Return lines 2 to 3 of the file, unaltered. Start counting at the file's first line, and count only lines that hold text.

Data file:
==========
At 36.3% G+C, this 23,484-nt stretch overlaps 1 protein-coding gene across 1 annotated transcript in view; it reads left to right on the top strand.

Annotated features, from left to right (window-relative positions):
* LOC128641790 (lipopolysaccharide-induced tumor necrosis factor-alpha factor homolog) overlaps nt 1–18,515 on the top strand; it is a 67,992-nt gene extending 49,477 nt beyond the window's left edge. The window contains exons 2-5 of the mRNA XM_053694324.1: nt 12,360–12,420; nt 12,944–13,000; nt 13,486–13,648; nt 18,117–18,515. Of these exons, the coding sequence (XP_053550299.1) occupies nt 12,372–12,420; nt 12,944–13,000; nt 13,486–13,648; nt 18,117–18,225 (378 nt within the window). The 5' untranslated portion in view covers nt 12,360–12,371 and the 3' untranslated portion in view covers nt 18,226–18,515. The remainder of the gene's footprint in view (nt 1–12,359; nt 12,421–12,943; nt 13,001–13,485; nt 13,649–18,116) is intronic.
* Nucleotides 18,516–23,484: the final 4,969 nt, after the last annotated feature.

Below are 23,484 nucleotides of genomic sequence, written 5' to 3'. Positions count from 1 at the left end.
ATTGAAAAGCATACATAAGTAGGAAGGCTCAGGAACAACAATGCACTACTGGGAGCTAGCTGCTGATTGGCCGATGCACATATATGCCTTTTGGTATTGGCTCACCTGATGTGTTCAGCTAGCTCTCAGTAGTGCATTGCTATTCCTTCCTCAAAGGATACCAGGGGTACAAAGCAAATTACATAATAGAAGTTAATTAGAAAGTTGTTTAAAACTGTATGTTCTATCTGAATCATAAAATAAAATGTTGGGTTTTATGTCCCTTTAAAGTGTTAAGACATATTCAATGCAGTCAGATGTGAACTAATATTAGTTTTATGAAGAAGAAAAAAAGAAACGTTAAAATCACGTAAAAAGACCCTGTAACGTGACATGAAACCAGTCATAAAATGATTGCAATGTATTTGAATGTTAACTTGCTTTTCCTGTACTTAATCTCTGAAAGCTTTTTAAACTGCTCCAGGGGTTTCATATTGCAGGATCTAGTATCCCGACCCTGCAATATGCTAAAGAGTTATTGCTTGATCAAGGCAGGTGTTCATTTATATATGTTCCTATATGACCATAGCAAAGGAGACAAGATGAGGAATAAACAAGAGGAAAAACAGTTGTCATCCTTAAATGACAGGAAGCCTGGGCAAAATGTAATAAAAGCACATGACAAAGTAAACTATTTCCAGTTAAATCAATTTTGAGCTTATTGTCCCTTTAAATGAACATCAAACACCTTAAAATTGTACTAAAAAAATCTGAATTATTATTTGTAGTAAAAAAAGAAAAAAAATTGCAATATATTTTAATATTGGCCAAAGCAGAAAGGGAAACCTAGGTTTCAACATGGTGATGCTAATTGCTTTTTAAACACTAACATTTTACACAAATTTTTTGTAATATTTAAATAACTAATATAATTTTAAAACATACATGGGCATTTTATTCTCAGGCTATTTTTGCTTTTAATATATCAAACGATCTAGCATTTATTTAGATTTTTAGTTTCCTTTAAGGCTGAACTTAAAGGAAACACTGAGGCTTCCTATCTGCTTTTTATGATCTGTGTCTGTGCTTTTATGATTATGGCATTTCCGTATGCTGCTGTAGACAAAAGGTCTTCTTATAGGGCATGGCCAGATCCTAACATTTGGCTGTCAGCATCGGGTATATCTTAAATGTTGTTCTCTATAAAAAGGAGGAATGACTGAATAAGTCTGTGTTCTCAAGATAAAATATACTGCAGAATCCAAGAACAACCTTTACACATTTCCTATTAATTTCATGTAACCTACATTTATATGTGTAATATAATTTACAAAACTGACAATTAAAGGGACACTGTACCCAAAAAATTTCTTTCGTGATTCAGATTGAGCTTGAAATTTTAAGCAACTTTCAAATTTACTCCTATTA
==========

Annotated features, from left to right (window-relative positions):
* LOC128641790 (lipopolysaccharide-induced tumor necrosis factor-alpha factor homolog) overlaps nt 1–18,515 on the top strand; it is a 67,992-nt gene extending 49,477 nt beyond the window's left edge. The window contains exons 2-5 of the mRNA XM_053694324.1: nt 12,360–12,420; nt 12,944–13,000; nt 13,486–13,648; nt 18,117–18,515. Of these exons, the coding sequence (XP_053550299.1) occupies nt 12,372–12,420; nt 12,944–13,000; nt 13,486–13,648; nt 18,117–18,225 (378 nt within the window). The 5' untranslated portion in view covers nt 12,360–12,371 and the 3' untranslated portion in view covers nt 18,226–18,515. The remainder of the gene's footprint in view (nt 1–12,359; nt 12,421–12,943; nt 13,001–13,485; nt 13,649–18,116) is intronic.